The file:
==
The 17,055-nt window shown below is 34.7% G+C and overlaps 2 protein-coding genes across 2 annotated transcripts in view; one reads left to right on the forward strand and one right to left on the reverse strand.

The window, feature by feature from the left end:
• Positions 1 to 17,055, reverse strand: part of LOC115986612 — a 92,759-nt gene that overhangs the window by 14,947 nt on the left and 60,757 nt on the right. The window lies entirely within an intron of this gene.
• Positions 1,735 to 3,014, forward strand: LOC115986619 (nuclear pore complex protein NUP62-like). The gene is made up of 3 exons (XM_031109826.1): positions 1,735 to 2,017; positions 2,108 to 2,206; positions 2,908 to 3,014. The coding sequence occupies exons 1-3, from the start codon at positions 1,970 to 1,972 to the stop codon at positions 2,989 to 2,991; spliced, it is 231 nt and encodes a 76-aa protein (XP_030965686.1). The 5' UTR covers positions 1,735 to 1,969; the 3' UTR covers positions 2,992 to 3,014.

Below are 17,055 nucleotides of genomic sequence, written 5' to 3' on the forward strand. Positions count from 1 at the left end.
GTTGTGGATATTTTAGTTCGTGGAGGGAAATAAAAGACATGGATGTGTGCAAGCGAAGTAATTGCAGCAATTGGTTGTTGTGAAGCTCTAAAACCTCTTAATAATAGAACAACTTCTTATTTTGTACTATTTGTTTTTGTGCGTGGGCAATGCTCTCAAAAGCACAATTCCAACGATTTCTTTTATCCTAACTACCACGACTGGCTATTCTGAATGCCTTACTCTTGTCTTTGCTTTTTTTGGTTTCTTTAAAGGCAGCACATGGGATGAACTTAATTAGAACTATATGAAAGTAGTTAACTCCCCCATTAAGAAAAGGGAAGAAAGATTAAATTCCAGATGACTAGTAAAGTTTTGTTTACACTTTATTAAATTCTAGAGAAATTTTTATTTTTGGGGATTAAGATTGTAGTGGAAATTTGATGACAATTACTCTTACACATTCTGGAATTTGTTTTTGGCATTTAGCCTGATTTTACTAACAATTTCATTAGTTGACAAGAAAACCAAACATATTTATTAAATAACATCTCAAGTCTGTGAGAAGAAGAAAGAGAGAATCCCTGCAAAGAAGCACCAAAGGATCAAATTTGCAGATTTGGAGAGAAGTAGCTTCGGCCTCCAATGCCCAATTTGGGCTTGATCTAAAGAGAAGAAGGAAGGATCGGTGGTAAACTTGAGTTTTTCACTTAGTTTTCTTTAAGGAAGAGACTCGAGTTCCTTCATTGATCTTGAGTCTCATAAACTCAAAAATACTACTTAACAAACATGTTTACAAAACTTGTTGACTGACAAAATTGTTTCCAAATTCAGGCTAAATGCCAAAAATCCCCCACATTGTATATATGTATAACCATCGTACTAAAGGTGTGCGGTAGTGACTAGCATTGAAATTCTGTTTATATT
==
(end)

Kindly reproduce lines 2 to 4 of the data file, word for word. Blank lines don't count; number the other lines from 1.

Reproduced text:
The window, feature by feature from the left end:
• Positions 1 to 17,055, reverse strand: part of LOC115986612 — a 92,759-nt gene that overhangs the window by 14,947 nt on the left and 60,757 nt on the right. The window lies entirely within an intron of this gene.
• Positions 1,735 to 3,014, forward strand: LOC115986619 (nuclear pore complex protein NUP62-like). The gene is made up of 3 exons (XM_031109826.1): positions 1,735 to 2,017; positions 2,108 to 2,206; positions 2,908 to 3,014. The coding sequence occupies exons 1-3, from the start codon at positions 1,970 to 1,972 to the stop codon at positions 2,989 to 2,991; spliced, it is 231 nt and encodes a 76-aa protein (XP_030965686.1). The 5' UTR covers positions 1,735 to 1,969; the 3' UTR covers positions 2,992 to 3,014.